Here's How Much You Care About Fuel Economy

Here's How Much You Care About Fuel Economy

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Image: Rich Pedroncelli/AP (AP)

I care about fuel economy. Enough to factor it into my buying decisions. Do I want a muscle or sports sedan like a Scat Pack or Kia Stinger? Definitely. Do I wanna deal with truck-like mpg of 15 to 20 mpg? Not with California gas prices and traffic. But I’m also not willing to deal with the compromises that come with an EV yet so I’m stuck.

We asked readers if they cared about fuel economy. These were their answers.

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There’s Nothing Wrong With Caring About It

There’s Nothing Wrong With Caring About It

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Image: Chevrolet

There’s not wrong about caring for the fuel mileage and efficiency your vehicle gets. I feel like people equate “hur I don’t care ‘bout no fuel mileage” with some sort of strange macho-ism or enthusiasm for the car hobby. It’s unhealthy. You can care about MPGs and still be a hardcore enthusiast. Nobody is going to view you differently, and frankly if they do you need new car friends.

You can also very much have the best of both worlds. People don’t seem to believe me but my C5 with the six speed can return 30+ MPGs all day long, even with the 1-4 CAGS shift deleted. The absolute best I ever saw was on a 16 hour trip I returned a confirmed 33.4 MPGs. Out of a V8 engine. Granted it’s a V8 that at ~340 rated (much less at wheels) power that is not far ahead of a V6 Camry, but still 33.4 MPGs out of a 22 year old V8 is pretty good. I consistently see averages well above the twenties around town. I’m not going to own something that returns single digits.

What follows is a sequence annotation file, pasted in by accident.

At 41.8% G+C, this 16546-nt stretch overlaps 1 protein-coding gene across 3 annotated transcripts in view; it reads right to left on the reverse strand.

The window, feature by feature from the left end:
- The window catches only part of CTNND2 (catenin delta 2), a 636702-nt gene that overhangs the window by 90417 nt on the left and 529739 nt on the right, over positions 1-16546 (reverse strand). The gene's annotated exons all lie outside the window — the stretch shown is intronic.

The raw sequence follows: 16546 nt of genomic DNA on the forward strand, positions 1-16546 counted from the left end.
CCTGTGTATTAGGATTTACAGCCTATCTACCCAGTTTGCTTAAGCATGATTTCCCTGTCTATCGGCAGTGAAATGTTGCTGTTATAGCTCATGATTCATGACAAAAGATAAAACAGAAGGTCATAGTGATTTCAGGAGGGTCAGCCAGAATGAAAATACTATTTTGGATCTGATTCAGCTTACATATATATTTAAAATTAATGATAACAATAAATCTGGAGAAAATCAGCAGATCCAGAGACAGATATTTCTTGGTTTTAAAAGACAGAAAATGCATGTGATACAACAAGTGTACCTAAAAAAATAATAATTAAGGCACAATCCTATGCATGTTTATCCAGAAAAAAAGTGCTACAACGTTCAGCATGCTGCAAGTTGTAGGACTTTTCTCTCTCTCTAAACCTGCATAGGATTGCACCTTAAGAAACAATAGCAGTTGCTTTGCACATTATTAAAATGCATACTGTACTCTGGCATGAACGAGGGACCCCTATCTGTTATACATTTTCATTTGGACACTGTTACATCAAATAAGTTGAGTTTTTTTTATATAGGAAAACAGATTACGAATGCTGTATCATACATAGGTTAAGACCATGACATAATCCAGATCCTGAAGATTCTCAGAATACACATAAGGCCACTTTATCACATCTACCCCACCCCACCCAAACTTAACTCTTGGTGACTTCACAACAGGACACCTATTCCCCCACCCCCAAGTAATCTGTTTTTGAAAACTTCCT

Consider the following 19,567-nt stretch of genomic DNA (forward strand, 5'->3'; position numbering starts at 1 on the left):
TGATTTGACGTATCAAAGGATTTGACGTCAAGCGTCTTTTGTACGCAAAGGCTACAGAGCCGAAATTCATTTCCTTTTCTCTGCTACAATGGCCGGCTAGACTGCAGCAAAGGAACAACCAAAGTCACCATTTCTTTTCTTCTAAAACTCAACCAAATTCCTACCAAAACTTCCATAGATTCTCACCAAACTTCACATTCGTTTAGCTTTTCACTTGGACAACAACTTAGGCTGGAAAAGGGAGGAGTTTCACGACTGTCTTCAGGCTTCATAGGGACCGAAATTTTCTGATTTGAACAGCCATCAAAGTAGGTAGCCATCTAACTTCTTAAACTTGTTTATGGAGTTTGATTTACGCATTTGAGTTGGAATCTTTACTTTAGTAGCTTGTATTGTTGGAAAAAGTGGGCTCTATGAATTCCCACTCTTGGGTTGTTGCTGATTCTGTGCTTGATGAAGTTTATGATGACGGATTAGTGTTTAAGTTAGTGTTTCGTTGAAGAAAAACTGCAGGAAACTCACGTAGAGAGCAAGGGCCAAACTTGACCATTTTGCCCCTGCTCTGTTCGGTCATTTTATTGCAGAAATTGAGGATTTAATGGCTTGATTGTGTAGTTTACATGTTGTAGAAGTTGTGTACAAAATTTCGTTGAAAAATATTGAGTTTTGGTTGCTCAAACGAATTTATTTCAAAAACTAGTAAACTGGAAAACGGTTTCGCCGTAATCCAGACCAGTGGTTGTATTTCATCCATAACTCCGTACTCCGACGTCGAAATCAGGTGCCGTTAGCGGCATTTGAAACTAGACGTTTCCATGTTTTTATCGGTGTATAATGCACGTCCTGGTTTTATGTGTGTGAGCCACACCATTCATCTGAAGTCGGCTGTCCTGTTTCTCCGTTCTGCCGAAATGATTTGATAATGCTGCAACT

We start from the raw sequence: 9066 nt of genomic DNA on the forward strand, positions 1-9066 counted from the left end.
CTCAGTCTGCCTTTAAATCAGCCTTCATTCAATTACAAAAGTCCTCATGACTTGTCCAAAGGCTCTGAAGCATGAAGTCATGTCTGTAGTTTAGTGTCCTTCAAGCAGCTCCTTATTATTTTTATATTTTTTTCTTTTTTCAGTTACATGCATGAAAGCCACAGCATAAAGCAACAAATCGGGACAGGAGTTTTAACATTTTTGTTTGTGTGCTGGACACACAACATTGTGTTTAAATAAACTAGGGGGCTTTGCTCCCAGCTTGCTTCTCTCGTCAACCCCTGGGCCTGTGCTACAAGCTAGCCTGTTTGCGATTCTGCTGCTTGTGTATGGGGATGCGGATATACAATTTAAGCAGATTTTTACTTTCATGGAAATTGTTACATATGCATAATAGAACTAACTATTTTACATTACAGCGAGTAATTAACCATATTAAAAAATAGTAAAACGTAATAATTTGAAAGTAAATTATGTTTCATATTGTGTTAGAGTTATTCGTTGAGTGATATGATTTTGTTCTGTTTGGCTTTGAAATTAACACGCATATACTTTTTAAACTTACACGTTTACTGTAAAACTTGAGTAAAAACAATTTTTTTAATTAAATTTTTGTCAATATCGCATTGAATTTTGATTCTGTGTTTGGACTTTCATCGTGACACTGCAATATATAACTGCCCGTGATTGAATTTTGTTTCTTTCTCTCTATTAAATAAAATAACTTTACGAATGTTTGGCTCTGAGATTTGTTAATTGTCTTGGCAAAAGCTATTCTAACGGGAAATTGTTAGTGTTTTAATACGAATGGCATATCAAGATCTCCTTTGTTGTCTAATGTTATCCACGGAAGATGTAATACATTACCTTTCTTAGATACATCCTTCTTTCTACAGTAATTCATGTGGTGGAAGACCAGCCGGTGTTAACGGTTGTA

Suggested by: 2nd gear

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Not Enough Of A Compromise To Matter

Not Enough Of A Compromise To Matter

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Image: Stellantis Media Archives

Nope.

The price of gas is prominent and changes often, so it takes on an outsized importance in our lives, but apart from drastic changes like swapping a truck for a Prius, no vehicle buying decision is ever going to make sense on fuel economy alone.

I own 8 vehicles and only one of them ever sees above 25 mpg on any kind of consistent basis.

Do I wish it was better? Sure, who wouldn’t want to save some money? But it’s not enough to compromise on buying the kinds of vehicles that I enjoy driving.

Suggested by: V10omous

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Care Enough For Fuel Savings

Care Enough For Fuel Savings

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Image: Toyota

Yeah. Replacing our old car with a similarly-sized hybrid is saving us $1,000 per year just in fuel. Even after figuring in the extra cost of the hybrid over a similarly equipped ICE, the break-even point for us is somewhere around 5 years, depending on the price of fuel. The car sees a long daily commute and we plan to keep it 8-10 years.

old car: 2011 Santa Fe 3.5L FWD. Combined MPG = 22

new car: 2021 Toyota Venza. Combined MPG = 39

I also think it’s important for each of us to do what we can to reduce CO2 emissions. In our case, switching to the Venza is reducing our tailpipe CO2 by 44%, or about 3.9 tons per year.

Side note: Fuelly is a great tool if you are interested in tracking fuel efficiency and fuel costs.

Suggested by: Stephen

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Yes, For Daily Driving

Yes, For Daily Driving

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Image: Kia

For a daily driver, absolutely I care about fuel economy. It was one of the things I considered when shopping for a new (to me) daily. For something I’m just going to slowly wear out while sitting in traffic every day I want to do it while spending the least amount of money possible.